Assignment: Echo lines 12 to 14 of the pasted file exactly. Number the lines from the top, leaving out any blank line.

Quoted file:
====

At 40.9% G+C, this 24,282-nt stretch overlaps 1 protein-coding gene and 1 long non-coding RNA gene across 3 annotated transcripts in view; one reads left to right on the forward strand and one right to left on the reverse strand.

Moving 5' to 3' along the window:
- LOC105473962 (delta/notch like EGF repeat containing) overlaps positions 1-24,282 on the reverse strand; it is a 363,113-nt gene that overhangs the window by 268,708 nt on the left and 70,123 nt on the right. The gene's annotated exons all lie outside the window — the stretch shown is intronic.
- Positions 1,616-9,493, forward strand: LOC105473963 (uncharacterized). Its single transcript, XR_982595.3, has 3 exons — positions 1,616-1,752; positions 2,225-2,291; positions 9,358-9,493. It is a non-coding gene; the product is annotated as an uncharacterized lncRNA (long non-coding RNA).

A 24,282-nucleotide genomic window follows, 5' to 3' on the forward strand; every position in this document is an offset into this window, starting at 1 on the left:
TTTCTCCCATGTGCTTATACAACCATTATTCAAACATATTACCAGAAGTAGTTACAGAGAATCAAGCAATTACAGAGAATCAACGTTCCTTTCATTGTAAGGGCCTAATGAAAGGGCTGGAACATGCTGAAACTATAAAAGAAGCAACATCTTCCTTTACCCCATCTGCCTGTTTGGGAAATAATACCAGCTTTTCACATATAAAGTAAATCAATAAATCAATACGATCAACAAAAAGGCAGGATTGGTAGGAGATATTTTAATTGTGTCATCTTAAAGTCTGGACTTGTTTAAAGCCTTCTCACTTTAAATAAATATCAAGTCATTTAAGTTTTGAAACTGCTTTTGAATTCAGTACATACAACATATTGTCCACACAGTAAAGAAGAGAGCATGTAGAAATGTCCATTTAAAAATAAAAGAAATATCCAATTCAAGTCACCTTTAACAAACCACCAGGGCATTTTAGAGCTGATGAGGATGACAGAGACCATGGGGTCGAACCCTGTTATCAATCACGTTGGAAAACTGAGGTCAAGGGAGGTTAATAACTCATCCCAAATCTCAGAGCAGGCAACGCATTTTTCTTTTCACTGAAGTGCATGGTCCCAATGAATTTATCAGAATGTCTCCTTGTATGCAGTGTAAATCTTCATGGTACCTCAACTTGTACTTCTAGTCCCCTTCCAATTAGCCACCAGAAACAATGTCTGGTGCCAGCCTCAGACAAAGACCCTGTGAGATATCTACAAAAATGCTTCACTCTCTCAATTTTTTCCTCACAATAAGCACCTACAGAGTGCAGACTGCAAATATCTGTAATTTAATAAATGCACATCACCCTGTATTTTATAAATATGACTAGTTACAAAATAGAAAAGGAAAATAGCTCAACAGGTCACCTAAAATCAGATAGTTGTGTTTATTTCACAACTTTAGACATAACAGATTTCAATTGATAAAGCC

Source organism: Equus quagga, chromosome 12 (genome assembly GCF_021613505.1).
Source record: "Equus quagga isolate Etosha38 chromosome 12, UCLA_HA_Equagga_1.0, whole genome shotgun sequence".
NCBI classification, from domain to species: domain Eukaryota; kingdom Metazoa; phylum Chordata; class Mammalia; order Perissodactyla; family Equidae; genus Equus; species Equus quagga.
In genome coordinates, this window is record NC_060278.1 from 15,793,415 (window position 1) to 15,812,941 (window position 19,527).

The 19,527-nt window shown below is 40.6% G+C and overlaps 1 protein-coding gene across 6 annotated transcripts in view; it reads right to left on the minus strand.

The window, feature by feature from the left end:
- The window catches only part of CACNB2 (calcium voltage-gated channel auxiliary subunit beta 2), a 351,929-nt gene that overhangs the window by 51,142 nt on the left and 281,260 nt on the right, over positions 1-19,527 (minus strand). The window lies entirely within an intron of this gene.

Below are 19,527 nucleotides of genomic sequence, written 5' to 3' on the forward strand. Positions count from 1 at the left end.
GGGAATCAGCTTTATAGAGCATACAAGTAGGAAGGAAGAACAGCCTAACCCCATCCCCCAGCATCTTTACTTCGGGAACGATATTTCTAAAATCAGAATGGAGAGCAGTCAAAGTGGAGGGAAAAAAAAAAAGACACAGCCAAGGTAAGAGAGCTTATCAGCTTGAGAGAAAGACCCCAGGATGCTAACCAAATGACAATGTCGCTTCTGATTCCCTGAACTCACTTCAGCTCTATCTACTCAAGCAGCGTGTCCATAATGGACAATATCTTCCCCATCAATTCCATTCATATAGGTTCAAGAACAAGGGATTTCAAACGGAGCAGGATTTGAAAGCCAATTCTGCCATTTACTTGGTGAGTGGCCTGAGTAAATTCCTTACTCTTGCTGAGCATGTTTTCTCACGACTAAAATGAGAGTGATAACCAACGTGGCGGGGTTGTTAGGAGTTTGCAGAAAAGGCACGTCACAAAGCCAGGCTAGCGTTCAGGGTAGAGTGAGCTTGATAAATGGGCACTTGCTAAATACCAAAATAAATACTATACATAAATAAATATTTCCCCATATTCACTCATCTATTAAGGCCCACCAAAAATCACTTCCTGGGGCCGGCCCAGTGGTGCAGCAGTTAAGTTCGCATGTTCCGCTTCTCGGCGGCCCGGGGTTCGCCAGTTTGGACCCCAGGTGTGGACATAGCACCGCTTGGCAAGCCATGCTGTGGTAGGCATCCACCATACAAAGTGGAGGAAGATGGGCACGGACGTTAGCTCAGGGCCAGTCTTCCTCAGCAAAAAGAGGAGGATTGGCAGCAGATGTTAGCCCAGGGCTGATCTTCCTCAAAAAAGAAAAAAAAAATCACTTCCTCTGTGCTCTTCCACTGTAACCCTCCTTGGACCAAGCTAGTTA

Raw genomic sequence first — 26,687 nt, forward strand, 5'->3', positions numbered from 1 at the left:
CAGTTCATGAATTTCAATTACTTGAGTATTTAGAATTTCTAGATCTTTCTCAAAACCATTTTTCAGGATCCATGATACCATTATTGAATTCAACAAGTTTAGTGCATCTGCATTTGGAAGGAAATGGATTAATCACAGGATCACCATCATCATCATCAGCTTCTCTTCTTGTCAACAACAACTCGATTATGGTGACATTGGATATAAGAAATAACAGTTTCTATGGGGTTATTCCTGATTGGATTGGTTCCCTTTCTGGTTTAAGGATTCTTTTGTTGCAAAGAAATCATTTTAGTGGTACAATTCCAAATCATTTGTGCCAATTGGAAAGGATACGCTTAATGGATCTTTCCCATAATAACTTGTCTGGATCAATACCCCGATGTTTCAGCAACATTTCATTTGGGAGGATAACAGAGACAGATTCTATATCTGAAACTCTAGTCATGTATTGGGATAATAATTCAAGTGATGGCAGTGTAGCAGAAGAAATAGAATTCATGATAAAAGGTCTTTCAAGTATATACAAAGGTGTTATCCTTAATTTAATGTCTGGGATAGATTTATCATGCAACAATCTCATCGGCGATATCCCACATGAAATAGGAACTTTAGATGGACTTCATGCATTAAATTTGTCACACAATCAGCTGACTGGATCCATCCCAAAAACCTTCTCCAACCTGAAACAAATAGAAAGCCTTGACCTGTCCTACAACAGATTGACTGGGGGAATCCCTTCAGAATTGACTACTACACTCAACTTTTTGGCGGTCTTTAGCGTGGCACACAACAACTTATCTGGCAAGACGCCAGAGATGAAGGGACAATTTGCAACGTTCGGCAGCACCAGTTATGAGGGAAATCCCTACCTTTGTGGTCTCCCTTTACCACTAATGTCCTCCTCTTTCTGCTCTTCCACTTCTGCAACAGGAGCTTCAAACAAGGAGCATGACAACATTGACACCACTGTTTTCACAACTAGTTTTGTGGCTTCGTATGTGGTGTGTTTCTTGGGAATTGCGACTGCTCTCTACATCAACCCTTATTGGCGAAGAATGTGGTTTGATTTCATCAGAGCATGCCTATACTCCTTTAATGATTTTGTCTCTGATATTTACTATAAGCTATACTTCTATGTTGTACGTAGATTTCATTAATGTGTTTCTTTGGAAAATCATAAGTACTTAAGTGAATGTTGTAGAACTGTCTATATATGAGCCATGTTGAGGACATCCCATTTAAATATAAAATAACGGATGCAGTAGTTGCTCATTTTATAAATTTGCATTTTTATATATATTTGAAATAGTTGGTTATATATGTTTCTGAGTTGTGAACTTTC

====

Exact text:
The window, feature by feature from the left end:
- The window catches only part of CACNB2 (calcium voltage-gated channel auxiliary subunit beta 2), a 351,929-nt gene that overhangs the window by 51,142 nt on the left and 281,260 nt on the right, over positions 1-19,527 (minus strand). The window lies entirely within an intron of this gene.

Below are 19,527 nucleotides of genomic sequence, written 5' to 3' on the forward strand. Positions count from 1 at the left end.